Shutdown Leaves No Money for FBI Snitches and Drug Buys: Reason Roundup
Also, they have no tires?
Snitches get no pay during shutdown. The partial government shutdown hasn't just hurt airport security theater. The drug war is suffering too: FBI agents are complaining that they don't even the funds to pay snitches or to buy drugs in undercover stings.
These complaints come up in a 72-page FBI Agents Association report in which anonymous agents talk about the shutdown's effect on FBI operations. It has "stripped the department of the ability to buy drugs for narcotics busts and pay confidential informants," notes NBC News. "Not being able to pay confidential human sources risks losing them and the information they provide forever," one agent says.
Another complains that agents had to take a brief break from "using government funds to purchase narcotics or firearms from gang members," while a third is upset that there's no money to "conduct controlled narcotics purchases." Yet another's lament:
[W]e are going to be unable to conduct any controlled purchases of illicit drugs because the FBI and our partner…have no evidence purchase funds available.
Throughout the report, agents object to a lack of funds for paying "confidential human sources" and for fighting the war on drugs. The shutdown may also be affecting the FBI's ability to give overtime pay to state and local cops working with them on drug and prostitution stings.
In addition, the bureau seems to be running out of DNA tests and tires:
At least one agent complains about not being able to protect oil and gas industry representatives:
The Senate is supposed to vote today on two separate shutdown-ending measures—one backed by Republicans, one backed by Democrats, and neither expected to pass.
New York state prisons are indefinitely holding post-release prisoners because there's not enough room in supportive housing facilities. Now lawyers for six men have filed a federal lawsuit "to force Gov. Andrew M. Cuomo to address a shortage of housing for people with serious mental illnesses who need help adjusting to life outside prison walls," The New York Times reports.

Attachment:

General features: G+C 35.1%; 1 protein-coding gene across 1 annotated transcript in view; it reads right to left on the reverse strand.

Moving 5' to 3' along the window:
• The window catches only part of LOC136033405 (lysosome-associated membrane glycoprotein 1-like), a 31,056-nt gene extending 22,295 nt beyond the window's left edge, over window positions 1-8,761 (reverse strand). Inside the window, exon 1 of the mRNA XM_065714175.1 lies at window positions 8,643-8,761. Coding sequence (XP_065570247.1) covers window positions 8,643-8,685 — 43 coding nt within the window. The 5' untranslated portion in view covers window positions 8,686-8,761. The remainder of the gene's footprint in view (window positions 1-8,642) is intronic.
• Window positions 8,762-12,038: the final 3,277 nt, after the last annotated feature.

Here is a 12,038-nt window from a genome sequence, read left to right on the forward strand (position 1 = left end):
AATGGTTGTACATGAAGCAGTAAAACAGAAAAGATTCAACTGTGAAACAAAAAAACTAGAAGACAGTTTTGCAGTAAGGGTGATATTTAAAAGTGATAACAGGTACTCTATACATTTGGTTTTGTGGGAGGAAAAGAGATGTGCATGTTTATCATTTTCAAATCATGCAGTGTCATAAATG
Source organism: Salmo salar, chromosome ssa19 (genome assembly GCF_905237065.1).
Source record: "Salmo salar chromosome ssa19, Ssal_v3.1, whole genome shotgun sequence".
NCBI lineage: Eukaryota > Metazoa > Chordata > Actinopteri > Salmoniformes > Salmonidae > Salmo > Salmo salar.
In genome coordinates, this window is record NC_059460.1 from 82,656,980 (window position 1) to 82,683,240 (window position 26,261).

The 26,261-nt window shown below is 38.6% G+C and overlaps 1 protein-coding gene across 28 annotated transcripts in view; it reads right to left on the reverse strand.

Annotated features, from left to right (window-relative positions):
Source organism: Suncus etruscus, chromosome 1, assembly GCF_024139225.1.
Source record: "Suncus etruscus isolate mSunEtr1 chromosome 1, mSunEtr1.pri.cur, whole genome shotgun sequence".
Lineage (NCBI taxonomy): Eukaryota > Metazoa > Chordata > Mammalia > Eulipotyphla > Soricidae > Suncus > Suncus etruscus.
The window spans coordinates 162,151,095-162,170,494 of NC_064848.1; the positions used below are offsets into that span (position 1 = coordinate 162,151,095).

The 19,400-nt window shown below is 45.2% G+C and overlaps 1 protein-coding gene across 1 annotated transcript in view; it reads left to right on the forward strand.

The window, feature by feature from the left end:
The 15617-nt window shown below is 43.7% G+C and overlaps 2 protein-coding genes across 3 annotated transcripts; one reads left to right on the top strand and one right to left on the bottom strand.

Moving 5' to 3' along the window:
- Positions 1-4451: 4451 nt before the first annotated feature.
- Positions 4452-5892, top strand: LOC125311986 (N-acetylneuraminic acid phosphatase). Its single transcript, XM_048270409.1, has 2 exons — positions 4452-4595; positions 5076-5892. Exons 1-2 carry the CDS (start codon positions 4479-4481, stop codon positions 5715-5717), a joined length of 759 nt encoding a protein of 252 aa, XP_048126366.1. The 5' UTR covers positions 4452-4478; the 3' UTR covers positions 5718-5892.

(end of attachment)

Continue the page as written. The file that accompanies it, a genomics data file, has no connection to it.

Read the complaint here.
Major layoffs are happening at BuzzFeed, Verizon, and Gannett. BuzzFeed is set to lay off 15 percent of its staff—about 220 employees. The news was reported by The Wall Street Journal yesterday and later confirmed by BuzzFeed CEO Jonah Peretti. The company saw double digit growth in 2018 but still failed to meet revenue targets.
Yesterday also saw an announcement from Verizon that its media division—which includes HuffPost, Yahoo, and AOL—will cut 7 percent of its employees. And Gannett is laying off newspaper staff around the country.
- From The Hill: "A panel of federal judges this week ordered Virginia to adopt new state legislative district lines that are likely to significantly aid Democratic efforts to reclaim control of the House of Delegates."
- Lessons from a lifetime of gender policing.
- Cato's Juan Carlos Hidalgo parses the situation in Venezuela, where Juan Guaido declared himself interim president Wednesday and rival president Nicolas Maduro told U.S. diplomatic personnel they had 72 hours to get out.
- Kamala Harris talked criminal justice on The Rachel Maddow Show last night:
Kamala Harris just said on Maddow that she believes in seeking the highest possible sentence for those who commit violence.
It seems like she's angling more for the tough-on-crime than the "progressive prosecutor" angle.
— John Pfaff (@JohnFPfaff) January 24, 2019